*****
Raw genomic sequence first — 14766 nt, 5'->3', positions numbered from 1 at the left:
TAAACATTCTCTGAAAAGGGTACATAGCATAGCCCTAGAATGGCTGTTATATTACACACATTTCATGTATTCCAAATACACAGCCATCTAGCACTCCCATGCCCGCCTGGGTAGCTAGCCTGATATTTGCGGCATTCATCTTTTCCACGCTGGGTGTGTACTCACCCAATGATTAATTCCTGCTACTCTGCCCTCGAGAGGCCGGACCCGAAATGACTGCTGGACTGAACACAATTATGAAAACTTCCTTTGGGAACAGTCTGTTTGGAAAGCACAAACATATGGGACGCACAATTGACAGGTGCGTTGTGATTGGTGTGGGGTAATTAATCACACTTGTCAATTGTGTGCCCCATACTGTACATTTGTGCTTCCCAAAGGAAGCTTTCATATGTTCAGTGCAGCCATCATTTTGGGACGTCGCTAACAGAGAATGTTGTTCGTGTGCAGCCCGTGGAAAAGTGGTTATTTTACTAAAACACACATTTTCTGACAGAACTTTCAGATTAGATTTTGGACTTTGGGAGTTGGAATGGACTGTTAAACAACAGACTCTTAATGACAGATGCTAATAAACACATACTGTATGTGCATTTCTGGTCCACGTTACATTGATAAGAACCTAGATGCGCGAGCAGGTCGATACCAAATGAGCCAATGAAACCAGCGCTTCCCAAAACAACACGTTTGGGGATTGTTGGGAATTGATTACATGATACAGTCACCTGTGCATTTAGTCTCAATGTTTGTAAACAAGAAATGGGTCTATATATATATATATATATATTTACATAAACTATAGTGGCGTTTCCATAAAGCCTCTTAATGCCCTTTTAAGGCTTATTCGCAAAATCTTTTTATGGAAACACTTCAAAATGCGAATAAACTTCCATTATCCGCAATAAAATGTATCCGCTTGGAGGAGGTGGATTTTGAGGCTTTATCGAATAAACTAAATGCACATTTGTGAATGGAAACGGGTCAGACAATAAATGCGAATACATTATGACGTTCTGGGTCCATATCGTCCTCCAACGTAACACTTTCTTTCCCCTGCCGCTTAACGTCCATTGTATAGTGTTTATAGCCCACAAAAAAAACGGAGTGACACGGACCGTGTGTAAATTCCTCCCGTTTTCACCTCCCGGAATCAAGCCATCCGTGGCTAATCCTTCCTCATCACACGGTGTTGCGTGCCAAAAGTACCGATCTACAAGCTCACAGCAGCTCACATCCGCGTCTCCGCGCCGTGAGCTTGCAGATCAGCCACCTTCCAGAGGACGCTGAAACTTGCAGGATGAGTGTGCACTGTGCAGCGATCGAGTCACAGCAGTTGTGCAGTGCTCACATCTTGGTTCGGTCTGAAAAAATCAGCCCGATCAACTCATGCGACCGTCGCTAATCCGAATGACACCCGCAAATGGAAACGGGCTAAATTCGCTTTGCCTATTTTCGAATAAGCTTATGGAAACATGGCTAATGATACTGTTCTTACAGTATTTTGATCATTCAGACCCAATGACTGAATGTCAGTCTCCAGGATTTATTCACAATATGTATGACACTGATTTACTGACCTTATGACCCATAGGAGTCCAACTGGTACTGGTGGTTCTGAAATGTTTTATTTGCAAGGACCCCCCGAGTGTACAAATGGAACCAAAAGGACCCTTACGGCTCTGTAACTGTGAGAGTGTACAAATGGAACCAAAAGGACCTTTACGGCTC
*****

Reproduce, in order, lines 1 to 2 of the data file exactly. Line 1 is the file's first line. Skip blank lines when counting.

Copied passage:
Raw genomic sequence first — 14766 nt, 5'->3', positions numbered from 1 at the left:
TAAACATTCTCTGAAAAGGGTACATAGCATAGCCCTAGAATGGCTGTTATATTACACACATTTCATGTATTCCAAATACACAGCCATCTAGCACTCCCATGCCCGCCTGGGTAGCTAGCCTGATATTTGCGGCATTCATCTTTTCCACGCTGGGTGTGTACTCACCCAATGATTAATTCCTGCTACTCTGCCCTCGAGAGGCCGGACCCGAAATGACTGCTGGACTGAACACAATTATGAAAACTTCCTTTGGGAACAGTCTGTTTGGAAAGCACAAACATATGGGACGCACAATTGACAGGTGCGTTGTGATTGGTGTGGGGTAATTAATCACACTTGTCAATTGTGTGCCCCATACTGTACATTTGTGCTTCCCAAAGGAAGCTTTCATATGTTCAGTGCAGCCATCATTTTGGGACGTCGCTAACAGAGAATGTTGTTCGTGTGCAGCCCGTGGAAAAGTGGTTATTTTACTAAAACACACATTTTCTGACAGAACTTTCAGATTAGATTTTGGACTTTGGGAGTTGGAATGGACTGTTAAACAACAGACTCTTAATGACAGATGCTAATAAACACATACTGTATGTGCATTTCTGGTCCACGTTACATTGATAAGAACCTAGATGCGCGAGCAGGTCGATACCAAATGAGCCAATGAAACCAGCGCTTCCCAAAACAACACGTTTGGGGATTGTTGGGAATTGATTACATGATACAGTCACCTGTGCATTTAGTCTCAATGTTTGTAAACAAGAAATGGGTCTATATATATATATATATATATTTACATAAACTATAGTGGCGTTTCCATAAAGCCTCTTAATGCCCTTTTAAGGCTTATTCGCAAAATCTTTTTATGGAAACACTTCAAAATGCGAATAAACTTCCATTATCCGCAATAAAATGTATCCGCTTGGAGGAGGTGGATTTTGAGGCTTTATCGAATAAACTAAATGCACATTTGTGAATGGAAACGGGTCAGACAATAAATGCGAATACATTATGACGTTCTGGGTCCATATCGTCCTCCAACGTAACACTTTCTTTCCCCTGCCGCTTAACGTCCATTGTATAGTGTTTATAGCCCACAAAAAAAACGGAGTGACACGGACCGTGTGTAAATTCCTCCCGTTTTCACCTCCCGGAATCAAGCCATCCGTGGCTAATCCTTCCTCATCACACGGTGTTGCGTGCCAAAAGTACCGATCTACAAGCTCACAGCAGCTCACATCCGCGTCTCCGCGCCGTGAGCTTGCAGATCAGCCACCTTCCAGAGGACGCTGAAACTTGCAGGATGAGTGTGCACTGTGCAGCGATCGAGTCACAGCAGTTGTGCAGTGCTCACATCTTGGTTCGGTCTGAAAAAATCAGCCCGATCAACTCATGCGACCGTCGCTAATCCGAATGACACCCGCAAATGGAAACGGGCTAAATTCGCTTTGCCTATTTTCGAATAAGCTTATGGAAACATGGCTAATGATACTGTTCTTACAGTATTTTGATCATTCAGACCCAATGACTGAATGTCAGTCTCCAGGATTTATTCACAATATGTATGACACTGATTTACTGACCTTATGACCCATAGGAGTCCAACTGGTACTGGTGGTTCTGAAATGTTTTATTTGCAAGGACCCCCCGAGTGTACAAATGGAACCAAAAGGACCCTTACGGCTCTGTAACTGTGAGAGTGTACAAATGGAACCAAAAGGACCTTTACGGCTC